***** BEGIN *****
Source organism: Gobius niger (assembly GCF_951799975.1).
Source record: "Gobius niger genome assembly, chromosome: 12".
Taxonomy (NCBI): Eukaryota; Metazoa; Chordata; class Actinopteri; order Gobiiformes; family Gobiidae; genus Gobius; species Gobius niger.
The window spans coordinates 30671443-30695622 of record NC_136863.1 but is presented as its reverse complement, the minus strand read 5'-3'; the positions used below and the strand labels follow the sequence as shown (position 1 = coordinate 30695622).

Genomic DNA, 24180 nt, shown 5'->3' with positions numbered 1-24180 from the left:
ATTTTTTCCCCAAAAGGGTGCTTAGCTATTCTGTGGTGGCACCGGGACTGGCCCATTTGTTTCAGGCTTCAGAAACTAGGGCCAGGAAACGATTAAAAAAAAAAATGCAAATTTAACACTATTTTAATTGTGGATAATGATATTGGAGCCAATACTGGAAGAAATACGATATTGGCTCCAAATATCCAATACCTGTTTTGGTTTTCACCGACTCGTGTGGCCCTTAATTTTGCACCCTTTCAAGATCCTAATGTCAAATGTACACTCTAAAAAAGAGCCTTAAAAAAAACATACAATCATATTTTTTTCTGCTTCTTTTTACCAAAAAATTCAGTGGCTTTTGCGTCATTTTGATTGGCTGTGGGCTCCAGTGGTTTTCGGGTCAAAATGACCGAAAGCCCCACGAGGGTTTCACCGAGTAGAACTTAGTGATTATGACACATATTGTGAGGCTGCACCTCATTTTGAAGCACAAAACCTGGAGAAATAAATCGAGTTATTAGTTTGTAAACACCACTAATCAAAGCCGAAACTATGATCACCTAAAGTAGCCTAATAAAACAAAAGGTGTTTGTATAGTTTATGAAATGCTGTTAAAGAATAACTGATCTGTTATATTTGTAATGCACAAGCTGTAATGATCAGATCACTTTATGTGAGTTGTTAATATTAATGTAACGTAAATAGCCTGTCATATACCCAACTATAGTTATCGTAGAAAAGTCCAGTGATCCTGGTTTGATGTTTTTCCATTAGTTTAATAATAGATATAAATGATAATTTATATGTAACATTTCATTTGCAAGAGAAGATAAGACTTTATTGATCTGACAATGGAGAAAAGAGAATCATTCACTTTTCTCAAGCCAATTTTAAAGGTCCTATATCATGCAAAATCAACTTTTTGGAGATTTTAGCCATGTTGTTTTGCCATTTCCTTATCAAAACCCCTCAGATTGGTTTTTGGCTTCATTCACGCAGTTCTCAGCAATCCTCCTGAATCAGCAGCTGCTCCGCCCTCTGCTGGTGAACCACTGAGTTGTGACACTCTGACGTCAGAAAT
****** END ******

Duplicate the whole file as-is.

Source organism: Gobius niger (assembly GCF_951799975.1).
Source record: "Gobius niger genome assembly, chromosome: 12".
Taxonomy (NCBI): Eukaryota; Metazoa; Chordata; class Actinopteri; order Gobiiformes; family Gobiidae; genus Gobius; species Gobius niger.
The window spans coordinates 30671443-30695622 of record NC_136863.1 but is presented as its reverse complement, the minus strand read 5'-3'; the positions used below and the strand labels follow the sequence as shown (position 1 = coordinate 30695622).

Genomic DNA, 24180 nt, shown 5'->3' with positions numbered 1-24180 from the left:
ATTTTTTCCCCAAAAGGGTGCTTAGCTATTCTGTGGTGGCACCGGGACTGGCCCATTTGTTTCAGGCTTCAGAAACTAGGGCCAGGAAACGATTAAAAAAAAAAATGCAAATTTAACACTATTTTAATTGTGGATAATGATATTGGAGCCAATACTGGAAGAAATACGATATTGGCTCCAAATATCCAATACCTGTTTTGGTTTTCACCGACTCGTGTGGCCCTTAATTTTGCACCCTTTCAAGATCCTAATGTCAAATGTACACTCTAAAAAAGAGCCTTAAAAAAAACATACAATCATATTTTTTTCTGCTTCTTTTTACCAAAAAATTCAGTGGCTTTTGCGTCATTTTGATTGGCTGTGGGCTCCAGTGGTTTTCGGGTCAAAATGACCGAAAGCCCCACGAGGGTTTCACCGAGTAGAACTTAGTGATTATGACACATATTGTGAGGCTGCACCTCATTTTGAAGCACAAAACCTGGAGAAATAAATCGAGTTATTAGTTTGTAAACACCACTAATCAAAGCCGAAACTATGATCACCTAAAGTAGCCTAATAAAACAAAAGGTGTTTGTATAGTTTATGAAATGCTGTTAAAGAATAACTGATCTGTTATATTTGTAATGCACAAGCTGTAATGATCAGATCACTTTATGTGAGTTGTTAATATTAATGTAACGTAAATAGCCTGTCATATACCCAACTATAGTTATCGTAGAAAAGTCCAGTGATCCTGGTTTGATGTTTTTCCATTAGTTTAATAATAGATATAAATGATAATTTATATGTAACATTTCATTTGCAAGAGAAGATAAGACTTTATTGATCTGACAATGGAGAAAAGAGAATCATTCACTTTTCTCAAGCCAATTTTAAAGGTCCTATATCATGCAAAATCAACTTTTTGGAGATTTTAGCCATGTTGTTTTGCCATTTCCTTATCAAAACCCCTCAGATTGGTTTTTGGCTTCATTCACGCAGTTCTCAGCAATCCTCCTGAATCAGCAGCTGCTCCGCCCTCTGCTGGTGAACCACTGAGTTGTGACACTCTGACGTCAGAAAT